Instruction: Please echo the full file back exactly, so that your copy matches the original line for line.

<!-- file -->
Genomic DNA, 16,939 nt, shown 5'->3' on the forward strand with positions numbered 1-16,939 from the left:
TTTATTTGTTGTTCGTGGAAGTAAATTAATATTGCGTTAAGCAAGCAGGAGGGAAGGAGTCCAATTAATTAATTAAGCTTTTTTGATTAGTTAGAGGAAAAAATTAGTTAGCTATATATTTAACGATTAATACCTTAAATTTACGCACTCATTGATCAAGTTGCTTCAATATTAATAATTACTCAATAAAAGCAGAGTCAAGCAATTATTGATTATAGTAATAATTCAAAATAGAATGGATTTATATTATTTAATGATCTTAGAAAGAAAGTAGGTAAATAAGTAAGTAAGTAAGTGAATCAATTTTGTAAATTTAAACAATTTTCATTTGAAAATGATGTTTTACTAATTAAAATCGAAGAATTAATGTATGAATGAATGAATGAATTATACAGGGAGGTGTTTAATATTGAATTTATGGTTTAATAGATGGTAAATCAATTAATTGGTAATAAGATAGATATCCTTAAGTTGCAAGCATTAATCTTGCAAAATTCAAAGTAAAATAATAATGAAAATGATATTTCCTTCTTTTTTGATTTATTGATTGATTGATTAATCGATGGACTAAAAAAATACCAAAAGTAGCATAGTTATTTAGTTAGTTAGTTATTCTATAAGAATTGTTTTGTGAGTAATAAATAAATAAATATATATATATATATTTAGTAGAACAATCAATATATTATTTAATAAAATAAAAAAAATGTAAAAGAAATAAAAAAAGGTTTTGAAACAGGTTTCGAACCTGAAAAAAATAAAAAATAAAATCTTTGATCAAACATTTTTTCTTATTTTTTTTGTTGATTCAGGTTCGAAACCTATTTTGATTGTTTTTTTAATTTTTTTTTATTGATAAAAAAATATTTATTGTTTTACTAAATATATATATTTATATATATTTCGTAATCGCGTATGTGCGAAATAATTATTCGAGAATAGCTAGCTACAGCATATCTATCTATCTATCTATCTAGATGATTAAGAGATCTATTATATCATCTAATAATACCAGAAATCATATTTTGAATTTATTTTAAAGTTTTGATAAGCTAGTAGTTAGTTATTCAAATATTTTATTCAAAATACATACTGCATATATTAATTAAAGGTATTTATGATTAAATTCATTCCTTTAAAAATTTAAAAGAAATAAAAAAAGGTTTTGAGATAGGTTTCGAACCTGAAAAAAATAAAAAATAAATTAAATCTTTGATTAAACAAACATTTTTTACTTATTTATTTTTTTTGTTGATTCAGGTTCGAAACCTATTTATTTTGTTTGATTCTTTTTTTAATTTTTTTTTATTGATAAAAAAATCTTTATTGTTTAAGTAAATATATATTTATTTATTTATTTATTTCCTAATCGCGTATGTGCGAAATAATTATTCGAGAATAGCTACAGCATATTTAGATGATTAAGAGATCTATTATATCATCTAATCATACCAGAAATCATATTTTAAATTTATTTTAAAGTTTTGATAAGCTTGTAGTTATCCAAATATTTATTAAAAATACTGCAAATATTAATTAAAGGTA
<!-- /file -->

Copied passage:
Genomic DNA, 16,939 nt, shown 5'->3' on the forward strand with positions numbered 1-16,939 from the left:
TTTATTTGTTGTTCGTGGAAGTAAATTAATATTGCGTTAAGCAAGCAGGAGGGAAGGAGTCCAATTAATTAATTAAGCTTTTTTGATTAGTTAGAGGAAAAAATTAGTTAGCTATATATTTAACGATTAATACCTTAAATTTACGCACTCATTGATCAAGTTGCTTCAATATTAATAATTACTCAATAAAAGCAGAGTCAAGCAATTATTGATTATAGTAATAATTCAAAATAGAATGGATTTATATTATTTAATGATCTTAGAAAGAAAGTAGGTAAATAAGTAAGTAAGTAAGTGAATCAATTTTGTAAATTTAAACAATTTTCATTTGAAAATGATGTTTTACTAATTAAAATCGAAGAATTAATGTATGAATGAATGAATGAATTATACAGGGAGGTGTTTAATATTGAATTTATGGTTTAATAGATGGTAAATCAATTAATTGGTAATAAGATAGATATCCTTAAGTTGCAAGCATTAATCTTGCAAAATTCAAAGTAAAATAATAATGAAAATGATATTTCCTTCTTTTTTGATTTATTGATTGATTGATTAATCGATGGACTAAAAAAATACCAAAAGTAGCATAGTTATTTAGTTAGTTAGTTATTCTATAAGAATTGTTTTGTGAGTAATAAATAAATAAATATATATATATATATTTAGTAGAACAATCAATATATTATTTAATAAAATAAAAAAAATGTAAAAGAAATAAAAAAAGGTTTTGAAACAGGTTTCGAACCTGAAAAAAATAAAAAATAAAATCTTTGATCAAACATTTTTTCTTATTTTTTTTGTTGATTCAGGTTCGAAACCTATTTTGATTGTTTTTTTAATTTTTTTTTATTGATAAAAAAATATTTATTGTTTTACTAAATATATATATTTATATATATTTCGTAATCGCGTATGTGCGAAATAATTATTCGAGAATAGCTAGCTACAGCATATCTATCTATCTATCTATCTAGATGATTAAGAGATCTATTATATCATCTAATAATACCAGAAATCATATTTTGAATTTATTTTAAAGTTTTGATAAGCTAGTAGTTAGTTATTCAAATATTTTATTCAAAATACATACTGCATATATTAATTAAAGGTATTTATGATTAAATTCATTCCTTTAAAAATTTAAAAGAAATAAAAAAAGGTTTTGAGATAGGTTTCGAACCTGAAAAAAATAAAAAATAAATTAAATCTTTGATTAAACAAACATTTTTTACTTATTTATTTTTTTTGTTGATTCAGGTTCGAAACCTATTTATTTTGTTTGATTCTTTTTTTAATTTTTTTTTATTGATAAAAAAATCTTTATTGTTTAAGTAAATATATATTTATTTATTTATTTATTTCCTAATCGCGTATGTGCGAAATAATTATTCGAGAATAGCTACAGCATATTTAGATGATTAAGAGATCTATTATATCATCTAATCATACCAGAAATCATATTTTAAATTTATTTTAAAGTTTTGATAAGCTTGTAGTTATCCAAATATTTATTAAAAATACTGCAAATATTAATTAAAGGTA